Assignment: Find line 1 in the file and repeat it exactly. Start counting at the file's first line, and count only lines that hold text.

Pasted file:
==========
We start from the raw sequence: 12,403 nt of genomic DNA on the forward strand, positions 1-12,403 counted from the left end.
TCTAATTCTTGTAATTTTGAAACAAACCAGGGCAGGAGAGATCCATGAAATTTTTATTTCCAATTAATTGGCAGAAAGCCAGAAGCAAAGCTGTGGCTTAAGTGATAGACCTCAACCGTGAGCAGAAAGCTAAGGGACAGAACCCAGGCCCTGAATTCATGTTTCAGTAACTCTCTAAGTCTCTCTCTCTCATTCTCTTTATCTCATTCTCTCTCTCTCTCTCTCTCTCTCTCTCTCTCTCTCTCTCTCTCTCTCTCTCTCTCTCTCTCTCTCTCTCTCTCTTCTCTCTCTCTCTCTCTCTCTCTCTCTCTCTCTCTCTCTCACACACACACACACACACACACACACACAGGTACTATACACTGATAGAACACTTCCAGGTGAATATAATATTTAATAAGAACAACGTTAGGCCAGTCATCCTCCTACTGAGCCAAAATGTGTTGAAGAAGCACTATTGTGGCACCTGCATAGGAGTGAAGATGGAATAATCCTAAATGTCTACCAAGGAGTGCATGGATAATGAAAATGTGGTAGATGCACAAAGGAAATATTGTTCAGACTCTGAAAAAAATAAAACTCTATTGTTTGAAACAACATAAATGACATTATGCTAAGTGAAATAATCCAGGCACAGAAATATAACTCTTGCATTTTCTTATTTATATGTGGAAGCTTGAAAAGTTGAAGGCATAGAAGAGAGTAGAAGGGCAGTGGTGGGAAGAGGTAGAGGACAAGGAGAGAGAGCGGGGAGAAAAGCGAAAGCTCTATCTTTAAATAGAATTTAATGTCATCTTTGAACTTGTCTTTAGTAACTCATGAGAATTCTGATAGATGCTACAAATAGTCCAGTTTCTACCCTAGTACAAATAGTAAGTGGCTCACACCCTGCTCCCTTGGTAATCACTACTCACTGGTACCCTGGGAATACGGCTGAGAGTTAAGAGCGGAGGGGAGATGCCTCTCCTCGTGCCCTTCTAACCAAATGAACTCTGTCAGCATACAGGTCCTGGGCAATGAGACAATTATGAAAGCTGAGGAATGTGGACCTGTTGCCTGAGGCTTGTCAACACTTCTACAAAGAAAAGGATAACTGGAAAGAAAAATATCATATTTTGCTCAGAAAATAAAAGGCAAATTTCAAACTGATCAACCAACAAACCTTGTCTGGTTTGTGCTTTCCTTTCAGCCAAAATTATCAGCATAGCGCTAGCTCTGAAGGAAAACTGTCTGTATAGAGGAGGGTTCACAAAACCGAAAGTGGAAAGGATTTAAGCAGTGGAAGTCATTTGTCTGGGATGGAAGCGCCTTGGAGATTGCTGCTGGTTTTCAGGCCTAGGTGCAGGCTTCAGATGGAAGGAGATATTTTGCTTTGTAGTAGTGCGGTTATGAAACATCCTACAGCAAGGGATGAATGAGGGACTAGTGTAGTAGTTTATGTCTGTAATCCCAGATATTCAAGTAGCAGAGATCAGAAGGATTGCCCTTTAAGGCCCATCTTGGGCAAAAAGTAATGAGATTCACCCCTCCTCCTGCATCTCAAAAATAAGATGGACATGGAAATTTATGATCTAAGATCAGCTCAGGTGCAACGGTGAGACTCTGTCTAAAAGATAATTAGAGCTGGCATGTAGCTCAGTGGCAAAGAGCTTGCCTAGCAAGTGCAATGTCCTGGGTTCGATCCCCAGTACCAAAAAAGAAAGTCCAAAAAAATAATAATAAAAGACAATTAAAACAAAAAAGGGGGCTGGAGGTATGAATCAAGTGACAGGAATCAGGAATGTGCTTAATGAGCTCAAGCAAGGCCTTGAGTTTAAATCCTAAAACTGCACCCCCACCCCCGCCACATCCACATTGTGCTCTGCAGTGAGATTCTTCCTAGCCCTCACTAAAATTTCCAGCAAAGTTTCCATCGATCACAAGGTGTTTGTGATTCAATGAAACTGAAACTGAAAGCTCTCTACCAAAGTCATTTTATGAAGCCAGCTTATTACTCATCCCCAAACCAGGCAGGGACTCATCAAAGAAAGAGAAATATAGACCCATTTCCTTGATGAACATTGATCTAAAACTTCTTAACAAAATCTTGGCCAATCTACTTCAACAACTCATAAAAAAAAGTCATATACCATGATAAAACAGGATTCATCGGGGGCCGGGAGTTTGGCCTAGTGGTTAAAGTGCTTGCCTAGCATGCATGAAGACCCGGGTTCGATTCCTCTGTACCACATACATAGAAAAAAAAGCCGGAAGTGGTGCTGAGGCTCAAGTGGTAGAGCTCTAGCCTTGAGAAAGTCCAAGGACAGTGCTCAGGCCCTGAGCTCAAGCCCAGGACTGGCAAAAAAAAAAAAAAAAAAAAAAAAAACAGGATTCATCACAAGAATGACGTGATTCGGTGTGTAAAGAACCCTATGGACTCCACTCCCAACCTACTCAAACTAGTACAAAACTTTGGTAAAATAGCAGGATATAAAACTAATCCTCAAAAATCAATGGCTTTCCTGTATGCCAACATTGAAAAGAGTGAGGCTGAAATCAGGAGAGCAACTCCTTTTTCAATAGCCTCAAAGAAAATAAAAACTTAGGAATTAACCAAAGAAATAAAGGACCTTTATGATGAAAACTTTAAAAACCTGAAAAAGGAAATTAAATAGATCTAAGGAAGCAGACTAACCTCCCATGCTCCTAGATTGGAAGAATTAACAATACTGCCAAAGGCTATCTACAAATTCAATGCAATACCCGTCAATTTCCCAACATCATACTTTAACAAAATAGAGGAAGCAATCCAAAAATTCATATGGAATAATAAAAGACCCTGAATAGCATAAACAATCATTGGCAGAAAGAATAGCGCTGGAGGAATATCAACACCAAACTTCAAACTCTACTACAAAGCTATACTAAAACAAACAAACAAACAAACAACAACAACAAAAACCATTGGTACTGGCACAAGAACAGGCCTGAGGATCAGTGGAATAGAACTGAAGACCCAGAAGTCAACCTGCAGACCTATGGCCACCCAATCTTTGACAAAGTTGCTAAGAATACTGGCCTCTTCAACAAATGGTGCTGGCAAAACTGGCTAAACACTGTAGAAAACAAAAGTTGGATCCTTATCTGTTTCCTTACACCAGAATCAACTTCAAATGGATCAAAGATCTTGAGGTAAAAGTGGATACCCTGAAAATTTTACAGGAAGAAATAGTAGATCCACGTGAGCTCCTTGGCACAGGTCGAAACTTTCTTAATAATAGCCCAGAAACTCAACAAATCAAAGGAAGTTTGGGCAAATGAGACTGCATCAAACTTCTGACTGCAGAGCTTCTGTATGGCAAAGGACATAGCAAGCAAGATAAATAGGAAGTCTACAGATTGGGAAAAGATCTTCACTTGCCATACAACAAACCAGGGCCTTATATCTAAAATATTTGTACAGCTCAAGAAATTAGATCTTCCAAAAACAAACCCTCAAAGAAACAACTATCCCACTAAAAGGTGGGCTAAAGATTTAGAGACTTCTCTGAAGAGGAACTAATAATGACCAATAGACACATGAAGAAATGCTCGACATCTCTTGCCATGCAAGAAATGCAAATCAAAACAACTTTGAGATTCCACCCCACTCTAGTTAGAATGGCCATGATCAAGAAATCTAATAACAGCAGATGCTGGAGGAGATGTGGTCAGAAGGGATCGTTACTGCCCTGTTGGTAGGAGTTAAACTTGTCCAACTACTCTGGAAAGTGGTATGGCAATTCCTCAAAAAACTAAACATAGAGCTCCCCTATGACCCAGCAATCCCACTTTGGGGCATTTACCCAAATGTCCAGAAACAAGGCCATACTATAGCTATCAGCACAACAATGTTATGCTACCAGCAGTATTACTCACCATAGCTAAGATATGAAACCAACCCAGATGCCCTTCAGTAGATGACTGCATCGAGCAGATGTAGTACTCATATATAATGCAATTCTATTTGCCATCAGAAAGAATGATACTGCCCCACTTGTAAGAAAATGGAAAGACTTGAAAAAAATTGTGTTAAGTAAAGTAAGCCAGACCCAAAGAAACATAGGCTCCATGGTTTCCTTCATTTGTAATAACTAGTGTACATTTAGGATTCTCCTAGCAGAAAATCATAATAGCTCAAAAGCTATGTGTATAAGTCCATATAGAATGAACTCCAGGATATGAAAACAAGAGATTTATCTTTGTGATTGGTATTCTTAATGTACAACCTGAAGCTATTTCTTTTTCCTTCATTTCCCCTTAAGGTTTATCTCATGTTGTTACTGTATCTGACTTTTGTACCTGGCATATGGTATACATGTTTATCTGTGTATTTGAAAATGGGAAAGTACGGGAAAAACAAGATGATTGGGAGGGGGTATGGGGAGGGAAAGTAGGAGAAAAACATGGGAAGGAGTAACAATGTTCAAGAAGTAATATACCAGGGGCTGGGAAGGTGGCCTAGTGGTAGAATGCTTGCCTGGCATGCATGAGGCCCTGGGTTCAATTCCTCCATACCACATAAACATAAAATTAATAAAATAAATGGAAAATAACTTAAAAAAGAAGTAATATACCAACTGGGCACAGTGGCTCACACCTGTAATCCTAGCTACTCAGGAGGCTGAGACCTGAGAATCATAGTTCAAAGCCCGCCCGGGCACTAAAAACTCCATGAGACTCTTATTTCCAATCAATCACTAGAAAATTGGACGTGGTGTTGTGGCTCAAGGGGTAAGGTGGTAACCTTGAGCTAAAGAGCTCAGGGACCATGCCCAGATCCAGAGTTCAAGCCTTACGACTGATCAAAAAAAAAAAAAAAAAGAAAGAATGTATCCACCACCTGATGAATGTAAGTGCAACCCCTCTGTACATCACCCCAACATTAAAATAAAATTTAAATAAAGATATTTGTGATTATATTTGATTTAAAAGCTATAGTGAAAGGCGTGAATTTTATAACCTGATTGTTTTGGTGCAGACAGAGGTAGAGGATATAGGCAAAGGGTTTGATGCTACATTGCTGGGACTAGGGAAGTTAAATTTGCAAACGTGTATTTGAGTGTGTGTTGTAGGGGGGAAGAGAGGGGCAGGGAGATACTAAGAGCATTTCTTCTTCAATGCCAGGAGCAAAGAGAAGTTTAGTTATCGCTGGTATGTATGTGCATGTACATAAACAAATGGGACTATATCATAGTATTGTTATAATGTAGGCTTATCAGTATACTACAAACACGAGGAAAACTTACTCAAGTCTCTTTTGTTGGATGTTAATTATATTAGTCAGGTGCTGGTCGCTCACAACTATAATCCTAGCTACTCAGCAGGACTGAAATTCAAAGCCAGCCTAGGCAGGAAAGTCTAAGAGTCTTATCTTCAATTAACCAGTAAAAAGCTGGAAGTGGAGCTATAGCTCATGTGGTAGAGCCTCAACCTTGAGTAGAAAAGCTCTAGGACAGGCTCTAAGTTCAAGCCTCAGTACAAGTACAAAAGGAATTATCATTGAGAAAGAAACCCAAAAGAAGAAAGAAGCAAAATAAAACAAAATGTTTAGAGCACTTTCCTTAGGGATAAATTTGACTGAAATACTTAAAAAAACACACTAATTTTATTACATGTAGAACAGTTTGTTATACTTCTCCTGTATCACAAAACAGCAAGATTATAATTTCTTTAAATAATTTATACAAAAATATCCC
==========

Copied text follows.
We start from the raw sequence: 12,403 nt of genomic DNA on the forward strand, positions 1-12,403 counted from the left end.